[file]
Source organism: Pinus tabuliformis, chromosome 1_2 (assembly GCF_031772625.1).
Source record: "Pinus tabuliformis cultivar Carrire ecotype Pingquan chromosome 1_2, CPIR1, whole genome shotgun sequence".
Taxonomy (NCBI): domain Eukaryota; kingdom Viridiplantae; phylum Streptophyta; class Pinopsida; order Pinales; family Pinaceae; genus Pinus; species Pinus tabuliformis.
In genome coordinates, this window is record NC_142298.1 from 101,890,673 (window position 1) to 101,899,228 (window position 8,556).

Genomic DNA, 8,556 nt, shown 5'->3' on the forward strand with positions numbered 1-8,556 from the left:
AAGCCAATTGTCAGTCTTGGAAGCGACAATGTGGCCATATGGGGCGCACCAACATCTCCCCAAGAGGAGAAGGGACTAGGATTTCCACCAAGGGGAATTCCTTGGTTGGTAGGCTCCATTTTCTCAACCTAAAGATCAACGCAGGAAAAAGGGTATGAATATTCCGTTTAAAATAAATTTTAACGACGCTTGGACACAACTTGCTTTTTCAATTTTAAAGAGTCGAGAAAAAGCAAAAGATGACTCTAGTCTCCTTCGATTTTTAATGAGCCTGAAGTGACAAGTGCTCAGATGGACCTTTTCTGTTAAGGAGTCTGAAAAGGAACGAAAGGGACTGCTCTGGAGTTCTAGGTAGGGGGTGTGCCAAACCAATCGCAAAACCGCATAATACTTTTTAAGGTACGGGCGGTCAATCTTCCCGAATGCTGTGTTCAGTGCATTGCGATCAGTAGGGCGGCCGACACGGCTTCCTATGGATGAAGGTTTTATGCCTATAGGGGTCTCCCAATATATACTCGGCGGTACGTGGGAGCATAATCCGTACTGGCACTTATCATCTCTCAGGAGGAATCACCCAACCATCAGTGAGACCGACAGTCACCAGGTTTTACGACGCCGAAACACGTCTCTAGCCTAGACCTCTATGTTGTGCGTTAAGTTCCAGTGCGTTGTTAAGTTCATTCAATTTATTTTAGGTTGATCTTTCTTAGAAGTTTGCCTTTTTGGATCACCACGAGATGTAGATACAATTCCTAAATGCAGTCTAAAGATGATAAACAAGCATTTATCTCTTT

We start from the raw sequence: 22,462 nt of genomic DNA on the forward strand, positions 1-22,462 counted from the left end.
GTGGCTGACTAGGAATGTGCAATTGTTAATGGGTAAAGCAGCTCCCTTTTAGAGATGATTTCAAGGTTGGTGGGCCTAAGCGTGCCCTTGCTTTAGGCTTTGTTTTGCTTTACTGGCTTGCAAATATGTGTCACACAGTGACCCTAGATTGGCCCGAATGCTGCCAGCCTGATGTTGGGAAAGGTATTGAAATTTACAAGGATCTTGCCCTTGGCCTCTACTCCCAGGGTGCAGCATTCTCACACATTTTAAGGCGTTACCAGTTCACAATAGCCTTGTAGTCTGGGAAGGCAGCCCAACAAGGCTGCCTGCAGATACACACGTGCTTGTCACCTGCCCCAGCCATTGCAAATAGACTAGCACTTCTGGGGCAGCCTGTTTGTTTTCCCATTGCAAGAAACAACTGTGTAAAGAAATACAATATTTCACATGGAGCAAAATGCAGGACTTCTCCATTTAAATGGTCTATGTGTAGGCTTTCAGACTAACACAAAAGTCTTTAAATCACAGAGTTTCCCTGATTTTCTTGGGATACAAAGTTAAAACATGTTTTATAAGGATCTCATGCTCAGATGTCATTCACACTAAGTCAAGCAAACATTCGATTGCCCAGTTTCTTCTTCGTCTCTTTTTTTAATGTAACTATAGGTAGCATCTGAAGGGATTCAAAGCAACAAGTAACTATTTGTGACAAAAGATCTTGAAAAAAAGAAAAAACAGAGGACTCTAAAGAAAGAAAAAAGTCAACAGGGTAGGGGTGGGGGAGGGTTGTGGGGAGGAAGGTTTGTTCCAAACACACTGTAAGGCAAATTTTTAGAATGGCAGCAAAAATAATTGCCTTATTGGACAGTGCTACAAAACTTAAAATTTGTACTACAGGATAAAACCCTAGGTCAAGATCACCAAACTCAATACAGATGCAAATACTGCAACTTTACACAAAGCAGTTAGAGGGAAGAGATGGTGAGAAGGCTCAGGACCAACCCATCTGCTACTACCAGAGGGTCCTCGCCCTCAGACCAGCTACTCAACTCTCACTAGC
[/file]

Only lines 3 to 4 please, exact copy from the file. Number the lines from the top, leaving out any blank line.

Taxonomy (NCBI): domain Eukaryota; kingdom Viridiplantae; phylum Streptophyta; class Pinopsida; order Pinales; family Pinaceae; genus Pinus; species Pinus tabuliformis.
In genome coordinates, this window is record NC_142298.1 from 101,890,673 (window position 1) to 101,899,228 (window position 8,556).